WASHINGTON, April 9 (UPI) —
A Senate vote next week on the so-called Buffett Rule on taxing the wealthy opens a door to broader tax reform discussions, a White House spokesman said Monday.
It also will mean senators’ position about how much tax the wealthy should pay will be on the record, White House spokesman Jay Carney said Monday during his daily media briefing.
Sen. Sheldon Whitehouse, D-R.I., introduced a bill that would require taxpayers with annual income above $1 million to pay a tax rate of at least 30 percent. The rule is named for Warren Buffett, the billionaire investor who has said he pays a lower tax rate than his secretary, and that he thought he and other similarly wealthy taxpayers should pay more.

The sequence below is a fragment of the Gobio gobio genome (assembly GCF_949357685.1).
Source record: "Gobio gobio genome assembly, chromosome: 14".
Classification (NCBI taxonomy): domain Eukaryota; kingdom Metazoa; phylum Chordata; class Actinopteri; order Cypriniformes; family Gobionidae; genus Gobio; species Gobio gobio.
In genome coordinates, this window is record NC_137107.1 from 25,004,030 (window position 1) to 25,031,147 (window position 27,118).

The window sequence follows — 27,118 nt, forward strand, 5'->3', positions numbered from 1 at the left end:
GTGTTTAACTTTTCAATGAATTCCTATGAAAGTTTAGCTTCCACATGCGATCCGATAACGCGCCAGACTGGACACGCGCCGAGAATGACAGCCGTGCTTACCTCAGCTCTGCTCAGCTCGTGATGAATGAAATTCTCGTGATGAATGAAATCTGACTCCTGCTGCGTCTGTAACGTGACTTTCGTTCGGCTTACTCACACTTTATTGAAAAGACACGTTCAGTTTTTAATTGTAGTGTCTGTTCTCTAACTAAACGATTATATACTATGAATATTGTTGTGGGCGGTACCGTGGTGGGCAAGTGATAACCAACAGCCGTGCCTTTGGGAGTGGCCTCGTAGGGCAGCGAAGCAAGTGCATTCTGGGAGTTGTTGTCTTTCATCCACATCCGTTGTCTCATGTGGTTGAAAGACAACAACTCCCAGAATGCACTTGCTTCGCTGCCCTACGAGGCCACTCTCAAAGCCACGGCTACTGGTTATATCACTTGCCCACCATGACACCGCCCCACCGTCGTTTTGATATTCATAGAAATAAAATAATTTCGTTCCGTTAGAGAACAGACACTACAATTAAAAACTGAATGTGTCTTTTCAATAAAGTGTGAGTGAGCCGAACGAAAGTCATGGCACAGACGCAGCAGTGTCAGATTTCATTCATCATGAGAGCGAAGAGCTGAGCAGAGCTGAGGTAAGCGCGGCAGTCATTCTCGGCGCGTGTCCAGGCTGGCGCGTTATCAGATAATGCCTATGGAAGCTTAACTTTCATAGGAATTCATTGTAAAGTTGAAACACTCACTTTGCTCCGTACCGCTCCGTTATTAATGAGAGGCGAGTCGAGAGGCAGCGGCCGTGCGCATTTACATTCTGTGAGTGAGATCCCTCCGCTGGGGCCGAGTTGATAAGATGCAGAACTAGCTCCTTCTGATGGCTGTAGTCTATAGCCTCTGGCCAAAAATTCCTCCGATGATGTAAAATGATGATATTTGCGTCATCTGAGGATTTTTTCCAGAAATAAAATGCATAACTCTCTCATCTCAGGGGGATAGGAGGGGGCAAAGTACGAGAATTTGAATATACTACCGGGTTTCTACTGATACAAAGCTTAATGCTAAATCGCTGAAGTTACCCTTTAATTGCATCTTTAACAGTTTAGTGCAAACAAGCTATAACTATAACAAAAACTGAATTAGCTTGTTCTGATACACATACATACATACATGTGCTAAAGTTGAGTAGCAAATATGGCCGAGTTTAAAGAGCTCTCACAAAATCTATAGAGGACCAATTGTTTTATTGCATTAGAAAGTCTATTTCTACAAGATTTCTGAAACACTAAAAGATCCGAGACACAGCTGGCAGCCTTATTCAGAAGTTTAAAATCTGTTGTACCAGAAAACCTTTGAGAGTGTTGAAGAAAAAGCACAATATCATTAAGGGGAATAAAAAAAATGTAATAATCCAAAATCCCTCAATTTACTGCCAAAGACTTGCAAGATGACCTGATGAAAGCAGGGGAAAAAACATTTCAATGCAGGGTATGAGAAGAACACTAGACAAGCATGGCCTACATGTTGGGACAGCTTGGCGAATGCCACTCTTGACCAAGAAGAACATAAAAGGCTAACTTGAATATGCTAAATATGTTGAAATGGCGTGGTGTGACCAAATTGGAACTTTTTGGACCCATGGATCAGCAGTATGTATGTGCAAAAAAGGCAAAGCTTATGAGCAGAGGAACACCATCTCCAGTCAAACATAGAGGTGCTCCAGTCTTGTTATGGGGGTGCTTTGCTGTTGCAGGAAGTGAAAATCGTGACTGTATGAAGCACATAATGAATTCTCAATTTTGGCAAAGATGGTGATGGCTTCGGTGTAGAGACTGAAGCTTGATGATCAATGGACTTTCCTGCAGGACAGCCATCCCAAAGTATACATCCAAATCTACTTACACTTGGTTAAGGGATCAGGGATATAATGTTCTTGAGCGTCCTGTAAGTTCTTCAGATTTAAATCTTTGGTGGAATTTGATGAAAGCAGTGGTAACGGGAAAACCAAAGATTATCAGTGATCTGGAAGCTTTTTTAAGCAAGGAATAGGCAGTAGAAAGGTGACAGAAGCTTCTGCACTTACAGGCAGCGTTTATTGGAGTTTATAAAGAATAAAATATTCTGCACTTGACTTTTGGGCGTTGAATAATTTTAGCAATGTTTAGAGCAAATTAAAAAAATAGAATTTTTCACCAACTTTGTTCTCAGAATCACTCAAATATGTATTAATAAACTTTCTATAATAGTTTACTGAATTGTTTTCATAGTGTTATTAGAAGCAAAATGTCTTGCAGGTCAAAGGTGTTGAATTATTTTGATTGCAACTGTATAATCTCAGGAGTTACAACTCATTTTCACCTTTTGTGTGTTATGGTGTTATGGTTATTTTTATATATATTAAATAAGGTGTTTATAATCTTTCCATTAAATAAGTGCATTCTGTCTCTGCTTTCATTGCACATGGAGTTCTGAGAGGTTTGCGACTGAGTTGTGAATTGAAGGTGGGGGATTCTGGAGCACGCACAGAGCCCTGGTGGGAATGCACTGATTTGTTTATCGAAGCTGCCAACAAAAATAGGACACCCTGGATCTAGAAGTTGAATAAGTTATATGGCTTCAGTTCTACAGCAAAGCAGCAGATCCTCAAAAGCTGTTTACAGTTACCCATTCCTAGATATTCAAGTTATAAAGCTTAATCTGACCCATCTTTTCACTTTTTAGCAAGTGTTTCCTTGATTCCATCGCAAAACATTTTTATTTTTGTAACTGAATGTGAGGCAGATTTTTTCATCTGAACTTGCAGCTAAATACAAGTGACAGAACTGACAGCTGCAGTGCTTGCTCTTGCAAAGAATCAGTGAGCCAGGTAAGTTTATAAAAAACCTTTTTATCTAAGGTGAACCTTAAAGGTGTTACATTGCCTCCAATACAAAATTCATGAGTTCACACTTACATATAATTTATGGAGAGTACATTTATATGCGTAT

The measure also allows for a broader discussion on tax reform, the spokesman said.
But setting a tax rate for annual incomes of more than $1 million would help, Carney said.
Asked if the White House was looking to make some political hay by pushing the Buffett Rule after it was revealed that Mitt Romney, the front-runner in the GOP presidential race, and his wife paid a 14 percent tax rate on $27 million last year, Carney noted Obama had been pushing the Buffett Rule for some time.
He also encouraged anyone who supports Ryan’s budget measure — without specifically mentioning Romney, who backs Ryan’s bill — to offer examples of where savings could be found.